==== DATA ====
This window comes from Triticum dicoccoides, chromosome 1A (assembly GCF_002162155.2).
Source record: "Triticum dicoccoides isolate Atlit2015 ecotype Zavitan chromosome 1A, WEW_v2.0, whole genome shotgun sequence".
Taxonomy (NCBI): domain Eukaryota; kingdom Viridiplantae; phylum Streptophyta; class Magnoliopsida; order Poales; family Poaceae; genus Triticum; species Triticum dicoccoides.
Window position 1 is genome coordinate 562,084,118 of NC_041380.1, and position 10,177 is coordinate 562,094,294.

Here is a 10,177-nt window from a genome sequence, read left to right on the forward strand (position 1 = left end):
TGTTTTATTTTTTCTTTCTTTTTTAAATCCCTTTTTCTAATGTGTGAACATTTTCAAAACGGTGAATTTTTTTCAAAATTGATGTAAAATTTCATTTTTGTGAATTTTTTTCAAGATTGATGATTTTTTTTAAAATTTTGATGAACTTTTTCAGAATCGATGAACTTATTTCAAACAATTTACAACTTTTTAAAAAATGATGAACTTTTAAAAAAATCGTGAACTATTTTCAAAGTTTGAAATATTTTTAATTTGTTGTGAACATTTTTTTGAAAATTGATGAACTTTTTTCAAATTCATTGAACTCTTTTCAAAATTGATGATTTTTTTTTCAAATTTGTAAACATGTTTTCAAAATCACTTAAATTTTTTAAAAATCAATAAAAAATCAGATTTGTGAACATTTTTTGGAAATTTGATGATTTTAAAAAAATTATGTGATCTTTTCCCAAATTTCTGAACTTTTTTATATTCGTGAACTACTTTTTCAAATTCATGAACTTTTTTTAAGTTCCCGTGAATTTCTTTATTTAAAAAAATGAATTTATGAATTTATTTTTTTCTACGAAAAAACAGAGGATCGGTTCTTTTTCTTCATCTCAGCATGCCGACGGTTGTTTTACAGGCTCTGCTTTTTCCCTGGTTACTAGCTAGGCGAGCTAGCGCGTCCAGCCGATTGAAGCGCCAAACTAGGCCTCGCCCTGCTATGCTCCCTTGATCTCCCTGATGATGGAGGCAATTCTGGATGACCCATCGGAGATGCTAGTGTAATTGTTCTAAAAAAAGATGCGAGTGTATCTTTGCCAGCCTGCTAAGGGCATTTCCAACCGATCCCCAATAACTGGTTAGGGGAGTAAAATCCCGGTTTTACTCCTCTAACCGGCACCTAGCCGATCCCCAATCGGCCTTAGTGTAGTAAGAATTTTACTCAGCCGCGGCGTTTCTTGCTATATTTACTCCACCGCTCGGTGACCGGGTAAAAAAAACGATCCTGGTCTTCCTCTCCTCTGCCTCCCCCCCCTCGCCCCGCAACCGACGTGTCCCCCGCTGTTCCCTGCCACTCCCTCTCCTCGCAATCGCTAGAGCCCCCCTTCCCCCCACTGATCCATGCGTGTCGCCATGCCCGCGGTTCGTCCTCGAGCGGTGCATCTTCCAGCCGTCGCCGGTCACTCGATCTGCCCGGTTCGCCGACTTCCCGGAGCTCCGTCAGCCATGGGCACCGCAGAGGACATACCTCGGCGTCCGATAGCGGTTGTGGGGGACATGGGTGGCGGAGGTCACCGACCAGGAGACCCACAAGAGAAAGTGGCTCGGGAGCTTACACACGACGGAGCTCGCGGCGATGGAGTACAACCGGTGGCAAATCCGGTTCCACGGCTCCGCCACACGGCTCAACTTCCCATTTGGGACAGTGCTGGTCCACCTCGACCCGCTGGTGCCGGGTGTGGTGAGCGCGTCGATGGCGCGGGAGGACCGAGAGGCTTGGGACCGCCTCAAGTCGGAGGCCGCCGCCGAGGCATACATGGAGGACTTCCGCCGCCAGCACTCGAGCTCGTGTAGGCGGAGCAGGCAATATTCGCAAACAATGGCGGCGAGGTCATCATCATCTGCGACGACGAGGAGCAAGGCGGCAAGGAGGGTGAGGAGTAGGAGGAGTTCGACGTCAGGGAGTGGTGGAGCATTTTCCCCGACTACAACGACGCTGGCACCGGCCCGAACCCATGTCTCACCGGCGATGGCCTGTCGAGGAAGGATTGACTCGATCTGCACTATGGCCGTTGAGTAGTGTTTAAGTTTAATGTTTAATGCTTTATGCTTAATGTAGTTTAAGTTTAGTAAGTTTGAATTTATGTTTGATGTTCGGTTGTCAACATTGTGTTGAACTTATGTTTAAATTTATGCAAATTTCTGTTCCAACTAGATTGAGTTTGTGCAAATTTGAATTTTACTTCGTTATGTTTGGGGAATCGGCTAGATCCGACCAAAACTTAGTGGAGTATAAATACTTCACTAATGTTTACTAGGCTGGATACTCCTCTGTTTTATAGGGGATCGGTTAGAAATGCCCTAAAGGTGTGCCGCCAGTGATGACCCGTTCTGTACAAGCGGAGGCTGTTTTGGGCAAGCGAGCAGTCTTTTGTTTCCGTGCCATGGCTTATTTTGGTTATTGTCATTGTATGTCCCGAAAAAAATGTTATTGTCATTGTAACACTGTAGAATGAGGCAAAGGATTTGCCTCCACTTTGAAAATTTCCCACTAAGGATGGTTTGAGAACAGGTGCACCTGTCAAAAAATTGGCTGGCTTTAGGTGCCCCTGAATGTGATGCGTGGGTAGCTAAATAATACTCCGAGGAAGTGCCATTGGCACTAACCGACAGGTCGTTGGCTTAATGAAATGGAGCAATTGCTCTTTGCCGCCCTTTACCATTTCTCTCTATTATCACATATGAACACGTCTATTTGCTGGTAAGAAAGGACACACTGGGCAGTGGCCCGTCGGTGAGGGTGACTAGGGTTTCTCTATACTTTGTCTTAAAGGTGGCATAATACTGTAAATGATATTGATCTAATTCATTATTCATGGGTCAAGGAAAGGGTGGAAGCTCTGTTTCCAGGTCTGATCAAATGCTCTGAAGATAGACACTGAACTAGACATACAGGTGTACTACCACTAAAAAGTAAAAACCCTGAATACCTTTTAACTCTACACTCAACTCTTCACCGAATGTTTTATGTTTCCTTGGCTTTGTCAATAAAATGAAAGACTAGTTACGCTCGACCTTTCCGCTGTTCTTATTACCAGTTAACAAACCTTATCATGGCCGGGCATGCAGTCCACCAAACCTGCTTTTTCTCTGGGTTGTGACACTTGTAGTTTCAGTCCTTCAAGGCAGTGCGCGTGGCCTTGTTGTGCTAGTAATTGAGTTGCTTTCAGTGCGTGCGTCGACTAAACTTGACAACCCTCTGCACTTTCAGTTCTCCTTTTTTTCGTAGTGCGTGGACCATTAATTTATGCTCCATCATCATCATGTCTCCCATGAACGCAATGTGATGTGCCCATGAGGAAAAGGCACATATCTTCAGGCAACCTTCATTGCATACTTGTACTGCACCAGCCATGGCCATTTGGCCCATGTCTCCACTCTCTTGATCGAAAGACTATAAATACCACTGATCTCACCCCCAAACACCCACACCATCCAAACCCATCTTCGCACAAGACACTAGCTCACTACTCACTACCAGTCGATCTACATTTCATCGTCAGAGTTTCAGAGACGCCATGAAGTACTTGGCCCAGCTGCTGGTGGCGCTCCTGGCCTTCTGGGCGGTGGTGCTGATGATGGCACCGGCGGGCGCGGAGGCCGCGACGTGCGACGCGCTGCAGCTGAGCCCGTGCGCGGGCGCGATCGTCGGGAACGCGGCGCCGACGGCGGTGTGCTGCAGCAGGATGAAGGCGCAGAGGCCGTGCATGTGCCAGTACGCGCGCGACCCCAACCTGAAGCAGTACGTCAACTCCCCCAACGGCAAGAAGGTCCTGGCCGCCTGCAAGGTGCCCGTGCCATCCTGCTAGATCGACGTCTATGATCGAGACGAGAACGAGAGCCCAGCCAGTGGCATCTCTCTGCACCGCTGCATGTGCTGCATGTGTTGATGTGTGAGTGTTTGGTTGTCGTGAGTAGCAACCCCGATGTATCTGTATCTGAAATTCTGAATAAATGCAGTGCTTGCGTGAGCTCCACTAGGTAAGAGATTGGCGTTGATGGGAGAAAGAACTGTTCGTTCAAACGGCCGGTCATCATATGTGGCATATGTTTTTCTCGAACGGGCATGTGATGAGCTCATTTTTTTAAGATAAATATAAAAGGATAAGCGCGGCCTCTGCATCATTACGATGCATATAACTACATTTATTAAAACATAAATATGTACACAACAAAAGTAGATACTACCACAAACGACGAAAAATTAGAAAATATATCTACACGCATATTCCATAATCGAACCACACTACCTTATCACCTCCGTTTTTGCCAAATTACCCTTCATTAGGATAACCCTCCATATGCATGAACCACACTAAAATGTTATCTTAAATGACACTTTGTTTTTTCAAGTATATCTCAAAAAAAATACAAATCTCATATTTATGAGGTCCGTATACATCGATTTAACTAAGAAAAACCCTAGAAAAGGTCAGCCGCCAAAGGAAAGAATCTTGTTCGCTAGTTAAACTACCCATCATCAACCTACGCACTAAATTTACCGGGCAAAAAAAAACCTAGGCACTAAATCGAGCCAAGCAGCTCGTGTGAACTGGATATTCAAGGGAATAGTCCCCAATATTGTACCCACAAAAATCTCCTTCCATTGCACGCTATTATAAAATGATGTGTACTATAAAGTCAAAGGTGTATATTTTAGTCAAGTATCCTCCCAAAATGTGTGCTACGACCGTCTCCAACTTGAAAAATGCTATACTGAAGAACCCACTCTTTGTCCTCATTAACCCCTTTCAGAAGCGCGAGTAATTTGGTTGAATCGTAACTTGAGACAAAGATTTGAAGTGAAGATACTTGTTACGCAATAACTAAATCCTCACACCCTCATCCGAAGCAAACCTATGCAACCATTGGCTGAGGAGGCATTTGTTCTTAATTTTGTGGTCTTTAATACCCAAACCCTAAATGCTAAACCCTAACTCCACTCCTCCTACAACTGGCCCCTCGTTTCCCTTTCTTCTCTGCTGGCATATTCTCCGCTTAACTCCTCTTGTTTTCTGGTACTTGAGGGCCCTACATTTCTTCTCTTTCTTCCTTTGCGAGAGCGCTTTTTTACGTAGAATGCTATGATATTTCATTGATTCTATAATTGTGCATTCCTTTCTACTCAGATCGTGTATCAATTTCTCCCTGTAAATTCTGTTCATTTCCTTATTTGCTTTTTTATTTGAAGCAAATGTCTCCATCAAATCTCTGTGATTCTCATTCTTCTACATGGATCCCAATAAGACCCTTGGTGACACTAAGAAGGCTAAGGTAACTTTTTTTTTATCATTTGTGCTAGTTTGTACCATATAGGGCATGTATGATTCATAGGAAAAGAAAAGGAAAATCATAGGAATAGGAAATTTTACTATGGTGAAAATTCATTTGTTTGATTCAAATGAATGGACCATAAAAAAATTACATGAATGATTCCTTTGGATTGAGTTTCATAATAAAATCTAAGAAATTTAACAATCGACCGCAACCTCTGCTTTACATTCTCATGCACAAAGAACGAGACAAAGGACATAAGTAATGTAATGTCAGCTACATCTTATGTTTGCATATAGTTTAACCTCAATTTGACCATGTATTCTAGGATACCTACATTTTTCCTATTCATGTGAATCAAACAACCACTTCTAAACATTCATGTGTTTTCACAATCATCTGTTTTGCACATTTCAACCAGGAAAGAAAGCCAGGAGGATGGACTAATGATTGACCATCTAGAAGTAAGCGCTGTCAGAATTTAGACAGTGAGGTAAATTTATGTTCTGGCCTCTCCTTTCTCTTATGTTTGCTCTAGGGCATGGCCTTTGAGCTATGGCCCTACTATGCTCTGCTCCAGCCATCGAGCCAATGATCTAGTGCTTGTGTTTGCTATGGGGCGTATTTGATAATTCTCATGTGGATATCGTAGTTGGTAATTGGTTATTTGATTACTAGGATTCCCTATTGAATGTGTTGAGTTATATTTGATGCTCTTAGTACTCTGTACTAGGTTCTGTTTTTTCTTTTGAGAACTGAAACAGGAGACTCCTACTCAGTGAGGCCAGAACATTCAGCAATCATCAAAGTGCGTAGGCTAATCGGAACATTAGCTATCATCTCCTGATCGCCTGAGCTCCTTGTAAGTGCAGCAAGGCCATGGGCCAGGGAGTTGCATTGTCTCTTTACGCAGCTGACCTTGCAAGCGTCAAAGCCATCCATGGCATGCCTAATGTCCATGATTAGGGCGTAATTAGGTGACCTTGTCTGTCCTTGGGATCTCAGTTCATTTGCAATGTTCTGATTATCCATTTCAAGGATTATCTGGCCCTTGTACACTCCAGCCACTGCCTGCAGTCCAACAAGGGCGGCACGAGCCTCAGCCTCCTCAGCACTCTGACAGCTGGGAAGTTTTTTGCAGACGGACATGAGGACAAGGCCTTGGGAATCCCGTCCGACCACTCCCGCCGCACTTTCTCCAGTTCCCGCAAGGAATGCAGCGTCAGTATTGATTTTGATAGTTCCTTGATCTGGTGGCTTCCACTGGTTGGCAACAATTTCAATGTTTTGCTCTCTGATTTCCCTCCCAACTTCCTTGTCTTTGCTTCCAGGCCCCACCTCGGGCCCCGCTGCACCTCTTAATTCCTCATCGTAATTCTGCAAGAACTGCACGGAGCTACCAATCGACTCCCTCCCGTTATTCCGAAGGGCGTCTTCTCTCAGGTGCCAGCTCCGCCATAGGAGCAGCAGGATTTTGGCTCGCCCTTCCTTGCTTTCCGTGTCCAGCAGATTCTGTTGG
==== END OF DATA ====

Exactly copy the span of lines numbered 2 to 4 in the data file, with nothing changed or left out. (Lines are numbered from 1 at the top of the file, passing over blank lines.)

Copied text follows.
Source record: "Triticum dicoccoides isolate Atlit2015 ecotype Zavitan chromosome 1A, WEW_v2.0, whole genome shotgun sequence".
Taxonomy (NCBI): domain Eukaryota; kingdom Viridiplantae; phylum Streptophyta; class Magnoliopsida; order Poales; family Poaceae; genus Triticum; species Triticum dicoccoides.
Window position 1 is genome coordinate 562,084,118 of NC_041380.1, and position 10,177 is coordinate 562,094,294.